Duty of Appellate Court—While reversing order passed by the trial Court it should assign reasons:
The High Court by recording the concessions shown by the counsel in the criminal proceedings refrain from assigning any reason even in orders by which it reverses the orders of the lower Courts. In our opinion, this is not proper if such orders are appealable, be it on the ground of concession shown by the learned counsel appearing for the parties or on the ground that assigning of elaborate reasons might prejudice the future trial before the lower Courts.
The High Court should not, unless for very good reasons desist from indicating the grounds on which their orders are based because when the matters are brought up in appeal, the Court of appeal has every reason to know the basis on which the impugned order has been made. It may be that while concurring with the lower Courts’ order, it may not be necessary for the said appellate Court to assign reasons but that is not so while reversing such orders of the lower Courts.
It may be convenient for the said Court to pass orders without indicating the grounds or basis but it certainly is not convenient for the Court of appeal while considering the correctness of such impugned orders. The reasons need not be very detailed or elaborate, lest it may cause prejudice to the case of the parties, but must be sufficiently indicative of the process of reasoning leading to the passing of the impugned order. The need for delivering a reasoned order is a requirement of law which has to be complied with in all appealable orders.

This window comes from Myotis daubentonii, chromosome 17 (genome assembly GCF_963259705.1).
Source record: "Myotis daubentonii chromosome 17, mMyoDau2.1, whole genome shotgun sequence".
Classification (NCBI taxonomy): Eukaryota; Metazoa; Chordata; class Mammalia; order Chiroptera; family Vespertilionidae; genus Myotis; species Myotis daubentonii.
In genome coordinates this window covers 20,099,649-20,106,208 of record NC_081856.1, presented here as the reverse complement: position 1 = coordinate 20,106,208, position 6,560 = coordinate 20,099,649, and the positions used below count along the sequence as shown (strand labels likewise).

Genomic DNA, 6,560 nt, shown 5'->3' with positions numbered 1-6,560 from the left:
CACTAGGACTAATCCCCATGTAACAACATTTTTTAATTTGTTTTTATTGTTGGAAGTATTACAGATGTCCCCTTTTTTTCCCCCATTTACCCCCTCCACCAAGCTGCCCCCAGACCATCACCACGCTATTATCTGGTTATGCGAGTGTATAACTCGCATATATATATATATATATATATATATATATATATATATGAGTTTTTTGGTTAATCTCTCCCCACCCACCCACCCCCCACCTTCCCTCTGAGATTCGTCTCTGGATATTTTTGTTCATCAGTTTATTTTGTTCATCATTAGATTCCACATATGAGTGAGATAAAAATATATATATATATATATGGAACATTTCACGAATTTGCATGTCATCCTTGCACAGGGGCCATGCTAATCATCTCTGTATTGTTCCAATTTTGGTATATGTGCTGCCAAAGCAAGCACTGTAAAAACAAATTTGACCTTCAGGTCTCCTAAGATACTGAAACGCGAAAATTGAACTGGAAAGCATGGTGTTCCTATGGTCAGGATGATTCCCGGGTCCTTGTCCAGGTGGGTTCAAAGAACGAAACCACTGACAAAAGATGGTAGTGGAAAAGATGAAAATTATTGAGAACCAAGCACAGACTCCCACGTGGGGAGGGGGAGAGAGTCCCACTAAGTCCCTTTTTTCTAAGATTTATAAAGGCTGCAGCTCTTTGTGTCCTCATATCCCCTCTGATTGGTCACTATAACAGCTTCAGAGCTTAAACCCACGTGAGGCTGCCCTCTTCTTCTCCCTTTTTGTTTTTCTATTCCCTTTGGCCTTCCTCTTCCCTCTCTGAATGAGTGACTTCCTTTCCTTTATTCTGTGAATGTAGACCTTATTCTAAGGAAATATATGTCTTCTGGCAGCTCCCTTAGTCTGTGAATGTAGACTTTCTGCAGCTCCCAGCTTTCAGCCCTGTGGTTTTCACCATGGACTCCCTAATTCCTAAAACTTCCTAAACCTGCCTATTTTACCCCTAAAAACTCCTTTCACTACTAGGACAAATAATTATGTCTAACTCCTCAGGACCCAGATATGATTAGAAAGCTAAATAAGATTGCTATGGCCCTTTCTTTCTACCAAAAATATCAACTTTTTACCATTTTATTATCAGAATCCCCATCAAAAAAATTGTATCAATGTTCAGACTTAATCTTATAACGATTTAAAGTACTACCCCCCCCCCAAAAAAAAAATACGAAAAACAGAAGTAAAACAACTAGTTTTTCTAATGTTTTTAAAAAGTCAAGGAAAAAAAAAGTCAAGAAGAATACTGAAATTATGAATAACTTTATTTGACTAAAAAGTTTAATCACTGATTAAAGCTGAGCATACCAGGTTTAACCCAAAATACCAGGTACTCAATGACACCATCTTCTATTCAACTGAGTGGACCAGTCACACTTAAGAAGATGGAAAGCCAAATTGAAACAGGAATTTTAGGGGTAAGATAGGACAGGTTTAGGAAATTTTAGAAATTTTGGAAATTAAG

In a murder case, the accused was acquitted disbelieving the evidence as to sequence of events in which deceased was assaulted. The incidents were found contradicted by the post-mortem report. Evidence of prosecution witnesses also contradicted the story as given in F.I.R. Acquittal recorded by disbelieving prosecution case. The High Court while dealing with an appeal from a judgment of acquittal had almost reproduced the F.I.R. as also the depositions of the prosecution witnesses.
The Supreme Court held that the judgment of the High Court cannot be sustained as the appellant Court will also bear in mind that there is a presumption of innocence in favour of the accused and the accused is entitled to get the benefit of any doubt and further if it decides to interfere, it should assign reasons for differing with the decision of the trial Court. The Supreme Court ordered that the appellant shall be released forthwith.
Appeal against inadequacy of sentence:
In appeal against inadequacy of sentence for dishonour of cheque could be filed only by the State before the High Court.